For all the talk this election season about tea parties and the enthusiasm gap among partisans, Republicans are poised to make big gains in next week’s elections thanks in large part to support from independent voters who have grown unhappy with the Democratic lawmakers they helped put in office in 2006 and 2008.
A new poll released Monday by Politico and George Washington University found that Republicans hold a 14-point advantage over Democrats among independents, 44 percent to 30 percent.
In 2006, independent voters sided with Democrats by a 57 to 39 margin, lifting the party to the majority in both houses of Congress that fall.
Two years later, independents backed President Obama over Republican Sen. John McCain, 52 percent to 44 percent. Among those who identified themselves as ideologically moderate, 60 percent went for Mr. Obama versus 39 percent for McCain.
Now, nearly two years into the Obama presidency that has seen passage of major pieces of legislation including a $700-plus billion economic recovery plan and an overhaul of the country’s health care system, independent voters have swung behind conservatives who believe government has overreached and can no longer be trusted.
James Hohmann and Jim VandeHei make note of some of the key findings in their write-up of the poll:
“On health care: 62 percent of independents hold an unfavorable view of the new law (compared to 52 percent overall). Only six percent of independents view the legislation very favorably.
On the economy: 66 percent of independents say the recovery legislation is not working (compared to 57 percent overall). The percentage saying the “stimulus” is not working spiked 12 points since Labor Day.
On the question of governance overall, 69 percent of independents say they have less faith in government now than they did just before Obama was elected.”
Still, Republicans would be wise not to celebrate the results as an endorsement of the party and its governing agenda. In fact, only 30 percent of independent voters believe Republicans have offered more specific solutions than Democrats this year, a nearly 10-point lag from the full survey.
Millions of Americans have already cast their ballots in this midterm election and there are still eight days before Election Day.
Nearly 30 percent of voters are expected to have cast their vote early this year as more states make early voting and in-person, no-excuse absentee voting available and accessible.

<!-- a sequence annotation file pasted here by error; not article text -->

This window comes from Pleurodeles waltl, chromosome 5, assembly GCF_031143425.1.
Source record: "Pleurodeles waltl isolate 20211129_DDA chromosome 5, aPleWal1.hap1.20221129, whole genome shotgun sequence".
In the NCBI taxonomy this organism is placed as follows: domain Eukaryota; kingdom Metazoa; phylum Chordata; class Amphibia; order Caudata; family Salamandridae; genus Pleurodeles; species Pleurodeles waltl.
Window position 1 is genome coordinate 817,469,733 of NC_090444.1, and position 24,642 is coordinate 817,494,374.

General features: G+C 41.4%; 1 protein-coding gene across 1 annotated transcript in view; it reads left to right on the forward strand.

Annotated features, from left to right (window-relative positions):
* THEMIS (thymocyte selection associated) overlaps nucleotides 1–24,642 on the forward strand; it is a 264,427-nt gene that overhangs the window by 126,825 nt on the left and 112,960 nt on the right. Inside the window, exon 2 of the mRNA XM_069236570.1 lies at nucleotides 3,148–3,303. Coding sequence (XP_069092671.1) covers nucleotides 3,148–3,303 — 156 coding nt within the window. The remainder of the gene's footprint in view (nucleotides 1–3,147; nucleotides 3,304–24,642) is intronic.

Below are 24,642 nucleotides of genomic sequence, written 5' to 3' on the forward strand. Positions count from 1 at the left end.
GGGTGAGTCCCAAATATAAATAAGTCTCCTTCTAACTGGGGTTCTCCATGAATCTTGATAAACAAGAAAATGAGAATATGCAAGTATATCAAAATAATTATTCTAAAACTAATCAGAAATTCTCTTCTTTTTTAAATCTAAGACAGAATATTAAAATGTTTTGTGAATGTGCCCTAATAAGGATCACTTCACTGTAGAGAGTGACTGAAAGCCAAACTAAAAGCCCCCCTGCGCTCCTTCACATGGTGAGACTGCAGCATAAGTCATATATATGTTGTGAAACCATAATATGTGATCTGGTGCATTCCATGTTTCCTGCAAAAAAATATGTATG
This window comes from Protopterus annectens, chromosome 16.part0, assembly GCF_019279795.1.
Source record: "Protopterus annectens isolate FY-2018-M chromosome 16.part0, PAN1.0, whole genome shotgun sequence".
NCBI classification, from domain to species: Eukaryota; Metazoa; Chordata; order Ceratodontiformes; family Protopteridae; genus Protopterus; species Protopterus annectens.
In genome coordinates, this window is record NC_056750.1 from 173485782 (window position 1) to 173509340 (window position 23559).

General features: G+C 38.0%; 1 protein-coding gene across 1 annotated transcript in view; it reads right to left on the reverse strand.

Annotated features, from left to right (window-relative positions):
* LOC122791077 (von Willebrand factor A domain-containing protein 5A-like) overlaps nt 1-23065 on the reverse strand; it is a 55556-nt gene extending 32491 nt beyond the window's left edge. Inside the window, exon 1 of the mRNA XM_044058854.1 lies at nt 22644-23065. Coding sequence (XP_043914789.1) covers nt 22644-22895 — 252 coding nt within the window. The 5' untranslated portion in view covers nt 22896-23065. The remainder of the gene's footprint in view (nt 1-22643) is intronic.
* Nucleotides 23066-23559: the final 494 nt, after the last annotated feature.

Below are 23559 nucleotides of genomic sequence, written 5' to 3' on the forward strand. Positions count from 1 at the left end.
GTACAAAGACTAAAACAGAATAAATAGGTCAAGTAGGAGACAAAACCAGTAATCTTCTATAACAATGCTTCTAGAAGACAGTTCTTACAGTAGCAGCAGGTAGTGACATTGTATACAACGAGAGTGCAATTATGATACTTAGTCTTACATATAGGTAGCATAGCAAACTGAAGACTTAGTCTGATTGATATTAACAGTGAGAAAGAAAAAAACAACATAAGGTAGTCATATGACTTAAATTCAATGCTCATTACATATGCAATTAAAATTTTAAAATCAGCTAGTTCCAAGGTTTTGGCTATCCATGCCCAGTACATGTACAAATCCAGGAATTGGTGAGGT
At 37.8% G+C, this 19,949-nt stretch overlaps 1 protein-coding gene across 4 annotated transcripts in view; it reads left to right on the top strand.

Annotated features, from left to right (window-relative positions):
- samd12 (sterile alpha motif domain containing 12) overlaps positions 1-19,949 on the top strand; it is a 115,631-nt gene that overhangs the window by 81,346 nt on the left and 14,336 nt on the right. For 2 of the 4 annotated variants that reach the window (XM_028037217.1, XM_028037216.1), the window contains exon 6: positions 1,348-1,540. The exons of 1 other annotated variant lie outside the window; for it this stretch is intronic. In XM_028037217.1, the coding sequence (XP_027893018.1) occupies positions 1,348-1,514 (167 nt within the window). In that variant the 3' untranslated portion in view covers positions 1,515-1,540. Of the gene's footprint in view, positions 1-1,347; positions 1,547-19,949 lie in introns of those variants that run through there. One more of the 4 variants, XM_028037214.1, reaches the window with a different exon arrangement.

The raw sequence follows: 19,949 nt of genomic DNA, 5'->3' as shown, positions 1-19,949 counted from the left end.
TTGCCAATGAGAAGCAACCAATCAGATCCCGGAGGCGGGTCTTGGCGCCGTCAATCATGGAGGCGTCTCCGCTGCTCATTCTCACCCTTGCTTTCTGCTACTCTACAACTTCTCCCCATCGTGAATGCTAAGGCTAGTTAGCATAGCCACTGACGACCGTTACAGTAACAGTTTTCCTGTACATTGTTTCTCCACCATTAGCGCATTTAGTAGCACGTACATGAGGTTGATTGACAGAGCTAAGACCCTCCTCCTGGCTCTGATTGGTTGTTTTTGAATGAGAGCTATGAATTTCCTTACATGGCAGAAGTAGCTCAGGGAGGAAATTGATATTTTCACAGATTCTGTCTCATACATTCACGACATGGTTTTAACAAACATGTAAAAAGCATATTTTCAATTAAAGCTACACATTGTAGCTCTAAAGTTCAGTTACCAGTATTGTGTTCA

As the political world impatiently waits for the election returns to roll in next Tuesday, the avalanche of pre-election polling is not sufficiently appeasing the data obsessed. Luckily, there are some early voting statistics to explore to help glean any insight into just how big a Republican wave is about to come ashore.
However, much like polls, early voting statistics leave a lot of room for interpretation and spin.
The Democratic Senatorial Campaign Committee distributed a memo this morning from its chairman, Sen. Bob Menendez, with its take on the early voting numbers.
“Despite national momentum being on the Republican side for months, we are not seeing anything resembling a Republican surge. In fact, to the contrary, in key Senate races, we are seeing encouraging signs for Democrats,” writes Menendez.
“Democrats have cast more ballots in West Virginia, California, and Nevada and we know from our targeting that likely Democratic voters have cast more ballots than likely Republican voters in Illinois, Wisconsin, and Washington.”
But the numbers guru at the fivethirtyeight blog at nytimes.com, Nate Silver, begs to differ with Sen. Menendez’s rosy view of the data.
“If we compare the early voting statistics to the registration figures in each state, we see that Republicans are outperforming their registration figures by an average of about 9 points, or a median of 6 points. The median figure is arguably the more reliable figure in this case, since it will be less sensitive to outliers — as there might be, for instance, in Pennsylvania, where early voting figures show a very substantial edge for Republicans in a state where party registration favors the Democrats. Still, either figure is pretty good for Republicans,” writes Silver.
(Be sure to check out his very helpful chart illustrating his analysis.)
Beware the Distraction
On this Monday, eight days before a big midterm election, we await the distraction that will feed cable TV and drive the media narrative for the final week of the campaign.
You may recall it was on this Monday in 2006 when John Kerry, campaigning in California, said: “”Education, if you make the most of it, you study hard, you do your homework and you make an effort to be smart, you can do well. And if you don’t, you get stuck in Iraq.”
The press went hog-wild over the comments and Republicans worked around the clock to use the Kerry gaffe to their advantage. After much wondering among the pundits and the pols about how it might impact the midterm election results, the Democrats picked up 30 seats in the House without losing a single seat of their own and swept to power in both chambers of Congress.
(Note to assignment editors: Kerry is set to visit his alma mater in New Haven, Conn., Monday to discuss both climate change and the New START treaty awaiting Senate action.)
Unemployment stands at 9.6 percent, nearly 60 percent of Americans believe the country is on the wrong track, and faith in government and the entrenched powers in Washington are at an all-time low. It will likely take much more than a cable TV amplified gaffe to upend the fundamentals of this election season.